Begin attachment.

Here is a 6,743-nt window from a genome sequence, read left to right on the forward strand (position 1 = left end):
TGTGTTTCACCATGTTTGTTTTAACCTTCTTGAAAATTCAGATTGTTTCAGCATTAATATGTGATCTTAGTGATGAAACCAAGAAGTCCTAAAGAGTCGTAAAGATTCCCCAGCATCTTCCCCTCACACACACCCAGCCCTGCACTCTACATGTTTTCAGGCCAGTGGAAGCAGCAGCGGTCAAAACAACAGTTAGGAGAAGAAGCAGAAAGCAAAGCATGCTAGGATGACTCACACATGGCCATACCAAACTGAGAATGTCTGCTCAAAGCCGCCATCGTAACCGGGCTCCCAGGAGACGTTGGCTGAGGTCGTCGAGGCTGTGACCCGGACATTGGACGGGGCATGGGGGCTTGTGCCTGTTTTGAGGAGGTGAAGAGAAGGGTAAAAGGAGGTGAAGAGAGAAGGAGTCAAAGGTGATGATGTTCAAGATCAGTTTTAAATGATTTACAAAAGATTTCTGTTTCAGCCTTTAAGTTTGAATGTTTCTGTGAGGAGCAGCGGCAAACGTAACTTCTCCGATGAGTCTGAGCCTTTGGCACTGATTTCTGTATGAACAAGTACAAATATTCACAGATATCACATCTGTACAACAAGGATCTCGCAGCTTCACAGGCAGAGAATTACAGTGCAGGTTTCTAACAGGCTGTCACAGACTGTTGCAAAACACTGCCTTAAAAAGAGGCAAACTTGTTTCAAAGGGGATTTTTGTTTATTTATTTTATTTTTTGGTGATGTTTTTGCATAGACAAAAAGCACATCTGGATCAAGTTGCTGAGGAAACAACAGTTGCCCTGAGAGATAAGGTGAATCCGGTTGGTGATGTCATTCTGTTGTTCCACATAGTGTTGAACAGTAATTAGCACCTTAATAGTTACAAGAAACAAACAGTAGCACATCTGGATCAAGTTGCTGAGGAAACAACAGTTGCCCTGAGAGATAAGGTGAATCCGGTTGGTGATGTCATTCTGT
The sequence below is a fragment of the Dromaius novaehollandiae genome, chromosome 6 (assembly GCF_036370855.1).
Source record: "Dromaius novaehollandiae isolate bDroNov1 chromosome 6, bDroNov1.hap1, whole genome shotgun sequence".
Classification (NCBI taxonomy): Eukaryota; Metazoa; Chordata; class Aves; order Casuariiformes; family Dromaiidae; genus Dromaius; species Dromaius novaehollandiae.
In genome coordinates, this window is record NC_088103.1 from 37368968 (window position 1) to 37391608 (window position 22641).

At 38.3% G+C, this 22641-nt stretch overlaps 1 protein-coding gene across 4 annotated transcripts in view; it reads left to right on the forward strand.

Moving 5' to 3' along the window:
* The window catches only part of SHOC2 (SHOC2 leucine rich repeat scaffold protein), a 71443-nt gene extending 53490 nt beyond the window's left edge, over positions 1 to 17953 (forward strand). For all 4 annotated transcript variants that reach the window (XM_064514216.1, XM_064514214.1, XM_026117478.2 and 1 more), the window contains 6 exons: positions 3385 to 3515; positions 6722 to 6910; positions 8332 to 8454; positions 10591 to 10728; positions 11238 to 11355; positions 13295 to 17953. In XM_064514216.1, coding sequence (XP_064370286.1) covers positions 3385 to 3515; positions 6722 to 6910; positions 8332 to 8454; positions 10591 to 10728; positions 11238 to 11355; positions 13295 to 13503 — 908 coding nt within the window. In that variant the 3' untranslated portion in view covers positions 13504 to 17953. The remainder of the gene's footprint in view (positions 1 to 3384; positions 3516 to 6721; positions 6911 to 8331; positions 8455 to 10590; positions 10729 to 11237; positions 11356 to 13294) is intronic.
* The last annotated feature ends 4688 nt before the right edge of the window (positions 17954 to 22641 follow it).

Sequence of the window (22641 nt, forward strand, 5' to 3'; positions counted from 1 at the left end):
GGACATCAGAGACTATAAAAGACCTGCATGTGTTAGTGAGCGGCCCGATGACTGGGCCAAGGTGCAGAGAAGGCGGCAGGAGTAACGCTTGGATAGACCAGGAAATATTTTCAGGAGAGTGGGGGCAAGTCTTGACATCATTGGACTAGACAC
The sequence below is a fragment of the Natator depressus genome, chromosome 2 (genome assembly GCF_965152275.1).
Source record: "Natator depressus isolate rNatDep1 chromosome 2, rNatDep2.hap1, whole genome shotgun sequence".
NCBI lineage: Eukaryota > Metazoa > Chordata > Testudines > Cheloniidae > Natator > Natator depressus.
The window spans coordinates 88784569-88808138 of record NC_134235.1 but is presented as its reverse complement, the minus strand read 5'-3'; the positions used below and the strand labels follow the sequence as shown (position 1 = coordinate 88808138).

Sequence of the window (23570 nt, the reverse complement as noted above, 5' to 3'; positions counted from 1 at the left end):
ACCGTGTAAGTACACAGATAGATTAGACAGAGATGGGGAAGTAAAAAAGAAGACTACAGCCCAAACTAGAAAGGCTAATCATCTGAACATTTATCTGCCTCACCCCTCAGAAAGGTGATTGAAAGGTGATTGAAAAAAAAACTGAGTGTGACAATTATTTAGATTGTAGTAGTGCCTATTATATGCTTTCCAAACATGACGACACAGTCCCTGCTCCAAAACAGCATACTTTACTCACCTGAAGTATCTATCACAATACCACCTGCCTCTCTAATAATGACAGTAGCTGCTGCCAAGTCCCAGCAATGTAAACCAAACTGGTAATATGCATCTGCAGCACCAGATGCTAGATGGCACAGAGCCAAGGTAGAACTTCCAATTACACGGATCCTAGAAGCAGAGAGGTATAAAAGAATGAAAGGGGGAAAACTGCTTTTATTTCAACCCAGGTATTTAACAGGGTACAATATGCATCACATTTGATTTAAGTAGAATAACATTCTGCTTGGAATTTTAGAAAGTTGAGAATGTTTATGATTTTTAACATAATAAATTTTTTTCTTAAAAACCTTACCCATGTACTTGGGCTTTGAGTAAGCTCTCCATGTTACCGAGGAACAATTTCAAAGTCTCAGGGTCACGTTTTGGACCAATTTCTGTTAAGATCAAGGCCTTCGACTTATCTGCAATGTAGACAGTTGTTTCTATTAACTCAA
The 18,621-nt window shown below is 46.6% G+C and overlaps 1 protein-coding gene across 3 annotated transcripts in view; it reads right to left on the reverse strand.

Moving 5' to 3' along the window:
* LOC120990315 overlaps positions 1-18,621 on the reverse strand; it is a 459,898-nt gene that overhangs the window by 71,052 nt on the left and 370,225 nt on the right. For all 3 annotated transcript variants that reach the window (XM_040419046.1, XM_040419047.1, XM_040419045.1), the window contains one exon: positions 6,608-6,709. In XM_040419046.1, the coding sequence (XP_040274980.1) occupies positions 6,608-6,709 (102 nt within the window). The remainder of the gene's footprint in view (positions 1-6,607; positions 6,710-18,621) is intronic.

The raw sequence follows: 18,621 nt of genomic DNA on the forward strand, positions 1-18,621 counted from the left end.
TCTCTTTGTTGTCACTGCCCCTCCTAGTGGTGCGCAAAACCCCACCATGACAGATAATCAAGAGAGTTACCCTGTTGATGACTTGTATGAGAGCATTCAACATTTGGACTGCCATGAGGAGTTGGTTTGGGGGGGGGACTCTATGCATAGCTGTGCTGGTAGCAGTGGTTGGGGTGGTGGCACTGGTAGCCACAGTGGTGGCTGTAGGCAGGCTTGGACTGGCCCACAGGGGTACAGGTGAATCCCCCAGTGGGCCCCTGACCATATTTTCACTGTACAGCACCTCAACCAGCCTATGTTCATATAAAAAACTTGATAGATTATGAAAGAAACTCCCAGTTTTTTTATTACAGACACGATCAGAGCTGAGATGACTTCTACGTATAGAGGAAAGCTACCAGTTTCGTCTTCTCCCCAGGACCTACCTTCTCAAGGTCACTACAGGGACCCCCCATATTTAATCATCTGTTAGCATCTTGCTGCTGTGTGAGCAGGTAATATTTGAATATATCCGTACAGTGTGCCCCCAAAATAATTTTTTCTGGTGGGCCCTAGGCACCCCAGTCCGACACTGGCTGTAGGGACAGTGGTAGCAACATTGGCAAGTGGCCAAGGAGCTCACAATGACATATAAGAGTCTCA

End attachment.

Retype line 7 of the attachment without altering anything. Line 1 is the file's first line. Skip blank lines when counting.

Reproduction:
At 38.3% G+C, this 22641-nt stretch overlaps 1 protein-coding gene across 4 annotated transcripts in view; it reads left to right on the forward strand.